Your company’s “competition,” more often than not, is actually buyers deciding not to make a decision at all. You lose to a “no decision.” Your perceived competitors didn’t win either. No transaction happened, no value was created; only cost was incurred by all parties involved. OK, so is this really a "new competitor." No. However, due to changes that I'll discuss below, it is a competitor that has gained far more of a foothold on business that you would like to have. So what happened?
“It's no longer sufficient to say that you are simply ‘customer-centric" or "customer-focused.’ The only successful strategy in the age of the customer is to become customer-obsessed — to focus your strategic decisions first and foremost on how your customers expect you to engage them.
Through our ongoing conversations with executive buyers, professionals in sales enablement, and through survey responses from hundreds of global executive buyers, Forrester’s Sales Enablement practice has discovered a massive gap between buyers’ expectations of salespeople and what they’re actually experiencing when they meet with reps. In fact, less than 40% of executive buyers say that meetings with salespeople meet their expectations (see figure 1). Further, only one in three IT executives said that sales meetings "usually" live up to expectations, and just over two of five business executives said that sales meetings hit that mark (see Norbert Kriebel’s report: Executive Buyer Expectations — The Bar Is Low).
Considering that perhaps 25% or less of the typical sales force is even capable of gaining access to executive buyers, consider the cost when these meetings miss buyer expectations and result in no further opportunity.
Just as London buses seem to come down the road in a series, I’ve been very busy with several of Forrester’s German clients in the past weeks: running three separate “21st-Century Marketing System” client workshops (well, to be accurate, one was in Austria, but we spoke German). I also met with Germany’s two largest indigenous IT companies (though the meeting with SAP was in Istanbul). So this flurry of Germanic activity got me thinking about penning a new “Letter From Germany” blog.
Last month, I visit Jena, in Thüringen, the headquarters of Intershop. As I had worked very closely with this company back in my HP days in 1998 (Heh! I remember when they were NetConsult), even helping Intershop set up shop in the US as an ISV partner, it was a trip down memory lane. At the time, Intershop, led by its young CEO Stefan Schambach, was the darling of the German business press; the closest that Germany had to the AOL, Amazon, Google, or Yahoo founders. The eBusiness bubble-burst set Intershop back somewhat, but it is still around with a strong, loyal set of eBusiness customers around the world. My colleagues Peter Sheldon and Andy Hoar published their Forrester Wave on B2B Commerce Suites last week and we were all pleased to see Intershop earn a position as a leader in their analysis. And another German vendor, hybris (an SAP company),was also up there with them. Congratulations to them both.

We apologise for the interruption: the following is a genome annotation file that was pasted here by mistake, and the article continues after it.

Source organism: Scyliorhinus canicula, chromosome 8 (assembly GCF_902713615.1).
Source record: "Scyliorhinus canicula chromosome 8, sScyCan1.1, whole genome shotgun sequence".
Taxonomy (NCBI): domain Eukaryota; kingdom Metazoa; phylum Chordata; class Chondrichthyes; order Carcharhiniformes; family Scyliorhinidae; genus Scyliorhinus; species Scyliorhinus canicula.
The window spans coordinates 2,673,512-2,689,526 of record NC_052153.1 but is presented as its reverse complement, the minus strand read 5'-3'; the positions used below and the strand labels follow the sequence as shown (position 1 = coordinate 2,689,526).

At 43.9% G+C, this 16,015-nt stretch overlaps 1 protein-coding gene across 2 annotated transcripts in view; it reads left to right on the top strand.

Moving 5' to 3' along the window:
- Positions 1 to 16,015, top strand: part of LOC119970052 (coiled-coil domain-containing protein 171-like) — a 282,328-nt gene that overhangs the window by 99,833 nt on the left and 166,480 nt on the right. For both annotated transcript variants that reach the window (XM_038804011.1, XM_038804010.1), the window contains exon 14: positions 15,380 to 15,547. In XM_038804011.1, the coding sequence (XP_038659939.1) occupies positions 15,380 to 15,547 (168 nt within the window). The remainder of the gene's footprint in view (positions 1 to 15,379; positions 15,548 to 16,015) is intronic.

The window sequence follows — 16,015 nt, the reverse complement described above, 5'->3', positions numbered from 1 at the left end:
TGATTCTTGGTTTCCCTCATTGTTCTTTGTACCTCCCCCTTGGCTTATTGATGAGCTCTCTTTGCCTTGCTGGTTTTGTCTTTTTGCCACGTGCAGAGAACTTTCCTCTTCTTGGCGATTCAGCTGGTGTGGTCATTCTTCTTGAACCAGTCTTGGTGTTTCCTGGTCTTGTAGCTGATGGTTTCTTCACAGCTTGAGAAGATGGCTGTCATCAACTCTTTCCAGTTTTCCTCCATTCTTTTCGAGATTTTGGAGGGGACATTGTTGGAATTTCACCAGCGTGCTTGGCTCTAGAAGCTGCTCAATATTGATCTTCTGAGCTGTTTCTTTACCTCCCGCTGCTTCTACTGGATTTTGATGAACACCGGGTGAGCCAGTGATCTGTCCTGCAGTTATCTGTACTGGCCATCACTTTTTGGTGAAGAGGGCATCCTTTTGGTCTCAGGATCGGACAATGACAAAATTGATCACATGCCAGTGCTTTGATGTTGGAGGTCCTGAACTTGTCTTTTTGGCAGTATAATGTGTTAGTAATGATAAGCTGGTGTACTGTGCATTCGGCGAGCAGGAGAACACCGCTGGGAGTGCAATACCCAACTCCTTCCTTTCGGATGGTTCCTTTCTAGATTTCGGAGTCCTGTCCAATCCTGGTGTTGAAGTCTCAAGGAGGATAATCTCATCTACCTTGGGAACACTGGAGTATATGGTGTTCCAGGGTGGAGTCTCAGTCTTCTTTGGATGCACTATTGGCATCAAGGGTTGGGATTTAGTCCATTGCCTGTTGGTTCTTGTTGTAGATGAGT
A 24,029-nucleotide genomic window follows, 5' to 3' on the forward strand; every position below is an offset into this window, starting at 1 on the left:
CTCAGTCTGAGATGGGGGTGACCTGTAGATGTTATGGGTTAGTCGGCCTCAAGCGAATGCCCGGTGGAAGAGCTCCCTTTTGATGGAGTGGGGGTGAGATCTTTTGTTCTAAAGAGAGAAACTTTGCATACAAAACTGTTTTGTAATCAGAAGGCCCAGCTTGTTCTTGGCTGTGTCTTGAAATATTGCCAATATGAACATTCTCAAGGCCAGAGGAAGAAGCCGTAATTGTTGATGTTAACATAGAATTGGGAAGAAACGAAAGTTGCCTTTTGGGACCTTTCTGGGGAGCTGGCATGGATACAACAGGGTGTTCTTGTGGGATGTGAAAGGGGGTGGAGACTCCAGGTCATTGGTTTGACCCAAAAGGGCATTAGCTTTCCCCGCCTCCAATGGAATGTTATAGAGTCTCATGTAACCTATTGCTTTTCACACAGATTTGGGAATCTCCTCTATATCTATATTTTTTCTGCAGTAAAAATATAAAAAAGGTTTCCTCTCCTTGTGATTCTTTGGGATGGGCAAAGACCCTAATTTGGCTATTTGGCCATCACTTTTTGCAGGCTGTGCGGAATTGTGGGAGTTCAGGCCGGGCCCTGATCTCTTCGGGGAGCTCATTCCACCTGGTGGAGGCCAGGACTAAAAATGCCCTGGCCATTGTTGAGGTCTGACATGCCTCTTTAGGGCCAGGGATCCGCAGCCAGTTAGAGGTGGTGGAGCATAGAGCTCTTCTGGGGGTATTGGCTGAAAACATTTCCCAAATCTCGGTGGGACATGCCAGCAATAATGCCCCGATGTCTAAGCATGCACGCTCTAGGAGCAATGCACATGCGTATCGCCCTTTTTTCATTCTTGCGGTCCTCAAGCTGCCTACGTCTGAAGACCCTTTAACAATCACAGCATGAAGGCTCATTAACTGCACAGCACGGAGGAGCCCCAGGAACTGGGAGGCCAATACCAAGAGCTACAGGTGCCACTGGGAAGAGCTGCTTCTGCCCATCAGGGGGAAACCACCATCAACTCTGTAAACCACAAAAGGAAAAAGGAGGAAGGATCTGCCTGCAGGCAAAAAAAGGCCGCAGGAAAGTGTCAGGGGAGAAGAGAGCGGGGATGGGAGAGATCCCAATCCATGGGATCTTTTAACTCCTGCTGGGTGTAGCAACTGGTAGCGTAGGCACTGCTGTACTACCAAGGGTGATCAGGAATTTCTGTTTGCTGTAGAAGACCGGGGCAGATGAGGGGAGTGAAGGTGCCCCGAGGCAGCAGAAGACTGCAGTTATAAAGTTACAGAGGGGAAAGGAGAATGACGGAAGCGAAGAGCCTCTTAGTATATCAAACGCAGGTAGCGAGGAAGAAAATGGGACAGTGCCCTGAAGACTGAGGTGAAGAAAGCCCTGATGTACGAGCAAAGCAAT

Within the wave report, the colleagues also pointed out that customers who migrate to an online purchase environment actually end up spending more money per transaction and more money overall post-migration (see below). And they are less expensive to support once they migrate online.
Peter O’Neill here. Today, I was just polishing off my presentation deck for my upcoming workshop, “Achieve Revenue Acceleration Through Better Content Distribution,” at DMA 2013 this weekend and was debating whether I needed a slide that set the right expectations about B2B marketing versus B2C. This is a common discussion point with clients in my experience. Many of the documented marketing stories and best practices seem unsuitable for B2B marketers, they claim. B2C marketers respond that even business buyers are people and so the lessons they have learned apply equally to B2B. We even discuss this often within Forrester. Now, as is always the case with these interminable arguments, both parties are partly right — and they are partly wrong.
Scott Santucci and I are currently working on a Forrester report that explores this dilemma in much more detail — and suffice to say, I have selected the table below, from that report, to lead my discussion with my audience on Saturday in Chicago. As this is “research in progress,” I have annotated the graph accordingly. In fact, you now have the opportunity to give us some some feedback about this — do we use the right words? Is there something we have missed? In any case, please watch this space for the final version.
Who do you sell to? That’s a simple question that we’ve asked thousands of salespeople over the past few years. The answers are always interesting and typically focus on either a description of a business segment (e.g., “I sell to Financial Services companies of over $1 billion in revenue”) or a business function (e.g., “I sell into IT security departments”).
It is infrequent that salespeople tell us about selling to a network of decision-makers who are involved in making buying decisions for their organizations. Yet what we call “agreement networks” are the reality of a shift in how companies buy today. Agreement networks have forever changed the rules on salespeople, requiring new levels of understanding of how multiple buyers perceive value during their buying process.
Why is selling getting more complex?
Business problems involve an interconnected web of domains and processes
Selling into an agreement network involves multiple people